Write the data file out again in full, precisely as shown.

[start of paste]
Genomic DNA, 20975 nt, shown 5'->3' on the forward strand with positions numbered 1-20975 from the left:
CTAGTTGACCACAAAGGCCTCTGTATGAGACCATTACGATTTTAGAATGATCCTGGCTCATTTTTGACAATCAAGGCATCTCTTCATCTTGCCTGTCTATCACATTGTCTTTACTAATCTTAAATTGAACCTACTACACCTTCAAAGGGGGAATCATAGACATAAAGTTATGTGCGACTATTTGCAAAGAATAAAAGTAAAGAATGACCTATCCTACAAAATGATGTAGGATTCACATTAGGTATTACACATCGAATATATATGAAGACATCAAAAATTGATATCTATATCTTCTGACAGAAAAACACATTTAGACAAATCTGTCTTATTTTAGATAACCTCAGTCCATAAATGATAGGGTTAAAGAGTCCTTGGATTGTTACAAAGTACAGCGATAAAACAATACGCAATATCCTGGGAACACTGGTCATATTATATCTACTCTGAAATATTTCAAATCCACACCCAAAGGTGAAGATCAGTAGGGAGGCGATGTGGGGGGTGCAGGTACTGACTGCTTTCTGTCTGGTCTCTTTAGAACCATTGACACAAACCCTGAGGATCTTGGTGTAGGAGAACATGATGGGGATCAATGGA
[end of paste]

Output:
Genomic DNA, 20975 nt, shown 5'->3' on the forward strand with positions numbered 1-20975 from the left:
CTAGTTGACCACAAAGGCCTCTGTATGAGACCATTACGATTTTAGAATGATCCTGGCTCATTTTTGACAATCAAGGCATCTCTTCATCTTGCCTGTCTATCACATTGTCTTTACTAATCTTAAATTGAACCTACTACACCTTCAAAGGGGGAATCATAGACATAAAGTTATGTGCGACTATTTGCAAAGAATAAAAGTAAAGAATGACCTATCCTACAAAATGATGTAGGATTCACATTAGGTATTACACATCGAATATATATGAAGACATCAAAAATTGATATCTATATCTTCTGACAGAAAAACACATTTAGACAAATCTGTCTTATTTTAGATAACCTCAGTCCATAAATGATAGGGTTAAAGAGTCCTTGGATTGTTACAAAGTACAGCGATAAAACAATACGCAATATCCTGGGAACACTGGTCATATTATATCTACTCTGAAATATTTCAAATCCACACCCAAAGGTGAAGATCAGTAGGGAGGCGATGTGGGGGGTGCAGGTACTGACTGCTTTCTGTCTGGTCTCTTTAGAACCATTGACACAAACCCTGAGGATCTTGGTGTAGGAGAACATGATGGGGATCAATGGA